Season Premiere at Syracuse Stage

Season Premiere at Syracuse Stage

WATERTOWN, N.Y. (WWNY) -

Syracuse Stage opens the 2019/2020 season with the world premiere production of “Thoughts of a Colored Man.”

Performance dates are Sept. 4 through 22. Tickets are available at www.SyracuseStage.org or at the Box Office (315)-443-3275.

Written by Keenan Scott II and directed by Steve H. Broadnax III, “Thoughts of a Colored Man” is co-produced with Baltimore Center Stage and two commercial producers, Brian Moreland and Ron Simons. Moreland and Simons anticipate moving the production to New York after its run in Syracuse and Baltimore.

The cast is led by Jerome Preston Bates (“American Son”), Brandon Dion Gregory (“Let The Church Say Amen”) Tony Award® nominee Forrest McClendon (“The Scottsboro Boys”), Reynaldo Piniella (“The Death of the Last Black Man”), Ryan Jamaal Swain (FX’s “Pose”), Jody Reynard (“Summer”) and Garrett Turner (“Half Time”). They are joined by dancers Ashley Pierre-Louis and Hollie E. Wright and DJ Chesney Snow (“In Transit”).

The production will also have music by Te’La and Brother Kamau, set design by Tony nominee Robert Brill (“Ain’t Too Proud”), costume design by Tony nominee and Drama Desk winner Toni-Leslie James (“Come From Away”) and Devario D. Simmons (“In The Next Room” at Theatre VCU), lighting design by Ryan O’Gara (“A Night with Janis Joplin” national tour), projection design by Tony and Drama Desk nominee Sven Ortel (“Newsies”), and sound design by Mikaal Sulaiman (“Fires in the Mirror” at Signature Theatre Company). Casting is by Calleri Casting.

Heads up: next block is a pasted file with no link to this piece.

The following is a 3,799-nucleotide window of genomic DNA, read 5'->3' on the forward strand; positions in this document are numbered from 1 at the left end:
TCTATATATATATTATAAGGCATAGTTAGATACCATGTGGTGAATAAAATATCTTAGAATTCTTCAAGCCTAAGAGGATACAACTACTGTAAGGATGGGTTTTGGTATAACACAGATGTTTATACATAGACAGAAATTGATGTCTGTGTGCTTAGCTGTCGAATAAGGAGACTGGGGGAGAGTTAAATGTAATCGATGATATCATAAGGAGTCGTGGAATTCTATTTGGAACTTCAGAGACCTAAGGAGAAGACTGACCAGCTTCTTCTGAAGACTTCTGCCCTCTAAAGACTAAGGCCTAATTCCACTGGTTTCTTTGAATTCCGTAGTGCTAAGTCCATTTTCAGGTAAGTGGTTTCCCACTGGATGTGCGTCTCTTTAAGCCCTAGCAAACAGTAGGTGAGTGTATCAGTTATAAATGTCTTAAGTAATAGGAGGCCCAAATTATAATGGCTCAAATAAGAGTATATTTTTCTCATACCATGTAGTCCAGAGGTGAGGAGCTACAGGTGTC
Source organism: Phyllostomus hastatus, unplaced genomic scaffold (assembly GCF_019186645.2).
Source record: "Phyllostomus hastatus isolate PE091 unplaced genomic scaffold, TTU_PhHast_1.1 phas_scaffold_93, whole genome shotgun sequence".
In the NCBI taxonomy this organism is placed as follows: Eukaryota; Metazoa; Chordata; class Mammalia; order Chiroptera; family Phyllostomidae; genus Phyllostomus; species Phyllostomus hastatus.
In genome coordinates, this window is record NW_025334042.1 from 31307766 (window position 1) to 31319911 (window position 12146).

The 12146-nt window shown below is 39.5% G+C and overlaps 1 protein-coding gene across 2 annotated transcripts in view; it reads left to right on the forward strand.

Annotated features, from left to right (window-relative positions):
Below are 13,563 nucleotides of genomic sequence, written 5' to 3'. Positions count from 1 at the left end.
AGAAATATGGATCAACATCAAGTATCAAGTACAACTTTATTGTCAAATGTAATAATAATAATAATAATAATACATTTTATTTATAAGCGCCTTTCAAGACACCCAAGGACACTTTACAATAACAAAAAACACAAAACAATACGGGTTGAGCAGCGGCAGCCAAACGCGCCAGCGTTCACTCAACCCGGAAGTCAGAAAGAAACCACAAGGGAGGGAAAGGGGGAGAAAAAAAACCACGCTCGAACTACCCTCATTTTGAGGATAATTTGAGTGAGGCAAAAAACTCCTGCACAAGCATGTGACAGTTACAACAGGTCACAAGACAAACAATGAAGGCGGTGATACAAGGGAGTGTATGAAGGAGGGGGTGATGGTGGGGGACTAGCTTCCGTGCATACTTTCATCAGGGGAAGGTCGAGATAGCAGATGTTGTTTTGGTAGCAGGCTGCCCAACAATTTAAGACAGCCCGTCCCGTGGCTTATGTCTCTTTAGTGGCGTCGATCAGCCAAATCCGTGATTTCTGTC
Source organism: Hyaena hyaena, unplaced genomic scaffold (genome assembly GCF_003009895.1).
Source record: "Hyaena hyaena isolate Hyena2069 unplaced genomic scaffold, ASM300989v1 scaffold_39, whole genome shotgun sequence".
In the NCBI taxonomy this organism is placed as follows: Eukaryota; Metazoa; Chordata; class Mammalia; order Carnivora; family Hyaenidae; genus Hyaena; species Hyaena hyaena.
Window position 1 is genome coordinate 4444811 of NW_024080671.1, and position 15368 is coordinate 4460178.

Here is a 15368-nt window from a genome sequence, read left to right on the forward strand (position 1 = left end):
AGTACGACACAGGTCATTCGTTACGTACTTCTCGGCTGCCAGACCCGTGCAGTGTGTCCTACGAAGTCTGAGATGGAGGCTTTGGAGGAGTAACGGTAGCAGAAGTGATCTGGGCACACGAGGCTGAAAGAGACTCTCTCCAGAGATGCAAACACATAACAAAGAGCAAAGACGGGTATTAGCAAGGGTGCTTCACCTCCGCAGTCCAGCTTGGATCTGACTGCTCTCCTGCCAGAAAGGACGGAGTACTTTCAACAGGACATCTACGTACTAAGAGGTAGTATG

As the sun rises on an ordinary day in New York, seven men are about to discover the extraordinary. “Thoughts of a Colored Man” blends powerful language, music and dance into a daringly universal new play. Welcome to the vibrant inner life of being Black, proud and thriving in the 21st Century. Set over a single day, this richly theatrical mosaic goes beyond the rhythms of the basketball court and the boisterousness of the barbershop. It sheds brilliant light into the hearts and minds of a community of men searching for their most triumphant selves. And what they reveal are the deeply human hopes, dreams, fears and sensitivities of all men, all people.

The Syracuse Stage production of “Thoughts of a Colored Man” is an important step in the play’s development. With the producers’ ambition for a potential Broadway production, the Syracuse Stage run is in many respects akin to the out-of-town tryouts of an earlier theatrical era when producers previewed shows for audiences in Boston or Philadelphia before moving to New York. Nowadays, it is increasingly common for commercial producers to partner with not-for-profit regional theaters like Syracuse Stage to ready new plays for a New York opening. But what is crucial remains the same: the chance to perform a new work in front of an audience is the only way the show’s creators and backers can really know whether it works or not.

“As a producer, I needed to find partners that share a hunger for new work with a willingness to be bold and daring,” Moreland explained. “Coming to Syracuse Stage provides just that bold and daring opportunity for a new play to succeed. It is exciting because Syracuse Stage patrons get a rare opportunity to see a show being developed for Broadway and an opportunity to play an active part in a new show’s life.”

Syracuse Stage is presenting “Thoughts of a Colored Man” under the artistic umbrella of Cold Read, the term designating new work at the theatre, as in the Cold Read Festival of New Plays, now in its third year, and last season’s production of “Possessing Harriet.” For artistic director Bob Hupp and associate artistic director Kyle Bass, the ability to present new plays is essential to the artistic vitality of Syracuse Stage.